“1 in 4”: I couldn’t find a reliable credible source as to where this statistic comes from. The Pregnancy Loss Directory claims the “1 in 4” statistic applies to pregnancy loss at any gestation while this article asserts it is only for miscarriage (without defining the weeks of miscarriage, though commonly it is a loss before week 20). Regardless, I’m not 1 in 4. I’ve even found the name of this blog to be misleading, 1/160 refers to the statistics of stillbirth (intrauterine fetal death after 20 weeks gestation) in the United States (other countries categorize stillbirth at varying gestations). Our best guess is that Corva died around 39+5 due to a massive fetomaternal hemorrhage (FMH). According to this study, a woman has a 1 in 775 chance of a 39 week stillbirth. It’s thought that FMH may not be as rare, occurring in every 1-3 per 1,000 births (~1 in 500 births).
A Mother to an Angel: I don’t believe Corva “grew wings” when she died and transformed into an angel. I don’t assert to be an expert on religion and I don’t practice the Christian religion. However, if one does subscribe to Christianity, note that the Bible is clear that angels and humans are different entities and humans do not become angels when they die. This isn’t to say I am offended by angels. A friend of mine, who years ago had a 2nd trimester loss, sent me this figurine and sent Astoria a Vermont Teddy Bear dressed like an angel. I also don’t care if other people believe their baby is now an angel and I’m not offended nor do I argue with people about if their baby is an angel.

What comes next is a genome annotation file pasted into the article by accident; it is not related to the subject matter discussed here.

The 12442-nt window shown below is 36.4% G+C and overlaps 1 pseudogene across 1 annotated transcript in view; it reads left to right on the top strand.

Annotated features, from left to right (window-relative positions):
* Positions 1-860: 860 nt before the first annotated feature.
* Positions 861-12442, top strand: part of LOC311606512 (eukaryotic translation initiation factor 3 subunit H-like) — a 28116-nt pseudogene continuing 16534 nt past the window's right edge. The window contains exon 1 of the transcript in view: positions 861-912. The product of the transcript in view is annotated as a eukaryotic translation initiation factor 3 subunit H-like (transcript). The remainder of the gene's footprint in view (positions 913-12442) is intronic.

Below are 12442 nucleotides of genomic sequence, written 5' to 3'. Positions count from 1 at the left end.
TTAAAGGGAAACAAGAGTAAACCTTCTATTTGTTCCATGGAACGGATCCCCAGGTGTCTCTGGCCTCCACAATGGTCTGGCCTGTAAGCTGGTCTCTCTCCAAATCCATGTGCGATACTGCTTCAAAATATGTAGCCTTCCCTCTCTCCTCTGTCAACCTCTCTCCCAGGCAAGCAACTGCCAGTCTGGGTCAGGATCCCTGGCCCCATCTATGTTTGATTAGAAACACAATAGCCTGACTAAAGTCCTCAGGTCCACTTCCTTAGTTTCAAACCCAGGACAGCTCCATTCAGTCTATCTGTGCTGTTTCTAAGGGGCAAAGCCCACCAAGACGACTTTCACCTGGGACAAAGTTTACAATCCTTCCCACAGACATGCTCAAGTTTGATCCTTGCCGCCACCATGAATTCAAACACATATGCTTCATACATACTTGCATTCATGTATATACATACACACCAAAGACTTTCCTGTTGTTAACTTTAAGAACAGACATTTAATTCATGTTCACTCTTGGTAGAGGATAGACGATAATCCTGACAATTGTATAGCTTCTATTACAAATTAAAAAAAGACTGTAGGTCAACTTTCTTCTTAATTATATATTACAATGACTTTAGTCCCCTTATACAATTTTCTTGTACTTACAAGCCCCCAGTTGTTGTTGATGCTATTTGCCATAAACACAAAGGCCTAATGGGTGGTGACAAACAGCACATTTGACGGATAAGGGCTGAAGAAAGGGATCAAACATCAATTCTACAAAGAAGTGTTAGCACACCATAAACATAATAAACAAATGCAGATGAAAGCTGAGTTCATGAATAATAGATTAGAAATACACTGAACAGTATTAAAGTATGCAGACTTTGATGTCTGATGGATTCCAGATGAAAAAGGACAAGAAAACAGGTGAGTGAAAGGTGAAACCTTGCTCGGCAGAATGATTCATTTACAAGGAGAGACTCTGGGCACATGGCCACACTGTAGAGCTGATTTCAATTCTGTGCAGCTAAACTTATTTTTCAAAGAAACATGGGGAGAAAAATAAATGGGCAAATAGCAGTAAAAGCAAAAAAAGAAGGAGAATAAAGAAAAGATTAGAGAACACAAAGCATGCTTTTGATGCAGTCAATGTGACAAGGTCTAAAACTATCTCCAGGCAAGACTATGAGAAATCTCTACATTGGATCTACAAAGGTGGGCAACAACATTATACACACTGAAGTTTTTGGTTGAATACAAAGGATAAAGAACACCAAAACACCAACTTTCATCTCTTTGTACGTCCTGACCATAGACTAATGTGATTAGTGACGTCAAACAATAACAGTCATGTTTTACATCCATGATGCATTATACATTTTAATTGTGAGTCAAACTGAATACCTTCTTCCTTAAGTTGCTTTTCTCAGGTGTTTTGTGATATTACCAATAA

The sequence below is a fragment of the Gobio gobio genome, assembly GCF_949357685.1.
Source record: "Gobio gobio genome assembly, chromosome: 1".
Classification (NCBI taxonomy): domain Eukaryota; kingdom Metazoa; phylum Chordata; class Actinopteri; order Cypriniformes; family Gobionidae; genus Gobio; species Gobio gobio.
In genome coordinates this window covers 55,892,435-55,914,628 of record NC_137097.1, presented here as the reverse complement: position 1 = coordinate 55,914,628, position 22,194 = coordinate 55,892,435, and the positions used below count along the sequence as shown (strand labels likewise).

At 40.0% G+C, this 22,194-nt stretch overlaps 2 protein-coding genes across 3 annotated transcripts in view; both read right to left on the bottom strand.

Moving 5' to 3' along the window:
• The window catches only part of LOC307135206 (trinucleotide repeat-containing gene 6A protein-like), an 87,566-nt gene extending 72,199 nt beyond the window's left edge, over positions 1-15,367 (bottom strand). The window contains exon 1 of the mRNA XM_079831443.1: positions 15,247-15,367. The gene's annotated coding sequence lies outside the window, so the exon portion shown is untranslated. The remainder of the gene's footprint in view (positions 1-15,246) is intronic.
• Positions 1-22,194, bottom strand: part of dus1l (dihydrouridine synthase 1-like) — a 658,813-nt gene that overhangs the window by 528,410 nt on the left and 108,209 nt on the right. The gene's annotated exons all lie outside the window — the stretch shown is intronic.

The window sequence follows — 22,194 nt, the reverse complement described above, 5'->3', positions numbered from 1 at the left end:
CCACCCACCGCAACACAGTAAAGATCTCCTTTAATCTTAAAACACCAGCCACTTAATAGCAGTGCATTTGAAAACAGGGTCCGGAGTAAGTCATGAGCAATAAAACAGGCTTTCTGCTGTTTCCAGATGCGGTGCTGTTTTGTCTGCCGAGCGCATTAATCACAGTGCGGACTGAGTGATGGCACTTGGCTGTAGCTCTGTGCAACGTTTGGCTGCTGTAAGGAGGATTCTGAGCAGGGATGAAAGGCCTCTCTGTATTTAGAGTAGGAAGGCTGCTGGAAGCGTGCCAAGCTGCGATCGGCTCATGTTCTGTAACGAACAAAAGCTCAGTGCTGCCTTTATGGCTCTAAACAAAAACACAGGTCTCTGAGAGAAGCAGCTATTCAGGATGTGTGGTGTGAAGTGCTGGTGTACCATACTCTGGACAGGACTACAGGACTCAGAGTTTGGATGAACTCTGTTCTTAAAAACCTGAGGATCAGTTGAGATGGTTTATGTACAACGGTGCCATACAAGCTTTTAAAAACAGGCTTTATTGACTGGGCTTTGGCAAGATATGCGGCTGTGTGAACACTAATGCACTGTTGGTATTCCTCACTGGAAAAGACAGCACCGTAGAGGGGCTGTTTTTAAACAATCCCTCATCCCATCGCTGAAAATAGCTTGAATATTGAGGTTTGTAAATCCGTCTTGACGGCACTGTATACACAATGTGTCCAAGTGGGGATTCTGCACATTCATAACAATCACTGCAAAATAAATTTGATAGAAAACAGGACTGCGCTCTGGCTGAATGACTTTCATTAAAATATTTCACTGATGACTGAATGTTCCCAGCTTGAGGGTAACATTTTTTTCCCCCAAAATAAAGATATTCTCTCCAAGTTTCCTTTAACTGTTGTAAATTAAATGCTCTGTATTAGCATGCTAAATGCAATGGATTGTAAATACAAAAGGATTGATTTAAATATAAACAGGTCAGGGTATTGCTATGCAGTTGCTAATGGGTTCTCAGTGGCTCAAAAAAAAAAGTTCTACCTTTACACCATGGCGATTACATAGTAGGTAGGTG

“Over it”–even 21 months later: I think about my dead baby everyday. To those who respond with “ew, get over it already,” I challenge you to go a day without thinking about one of your children. Just push them right out of your head and your heart. Don’t give them a second thought. Impossible, isn’t it? This isn’t to say that I cry everyday, although lately I’ve had quite a few tears. And it isn’t to say that I ONLY think about Corva. Of course I have other things to think about. But she’s always there.
Replacing my baby: Here I am in the 3rd trimester, mere weeks away from delivery (although it still seems like months). The truth is, if Corva had lived I wouldn’t be pregnant right now–she was to be our last child. Pregnancy after loss is….complex. I find that I can’t succinctly put into words what tumbles in my heart. There is no reconciliation for wanting my dead baby to be here and also desperately wanting this baby to be born alive and to continue living for many many years.
Ungrateful: I know from first hand experience that life can change in an instant. I don’t take that for granted. I thank the universe every single day that Astoria’s heart continues to beat. In the middle of the night when she’s crawling in bed, between my husband and me, I don’t care (too much) that her feet inevitably end up in my face because she’s ALIVE. I put my hand on her chest and feel the rise and fall and I am SO THANKFUL. Every time I feel my baby kick, I say a silent prayer of thanks that this one hasn’t died. So while the world may look at me and judge me for my anger or my grief, know that I AM grateful for what I have. As Angela Miller says, “You better believe any bereaved parent in the world could school you in the art of being thankful.”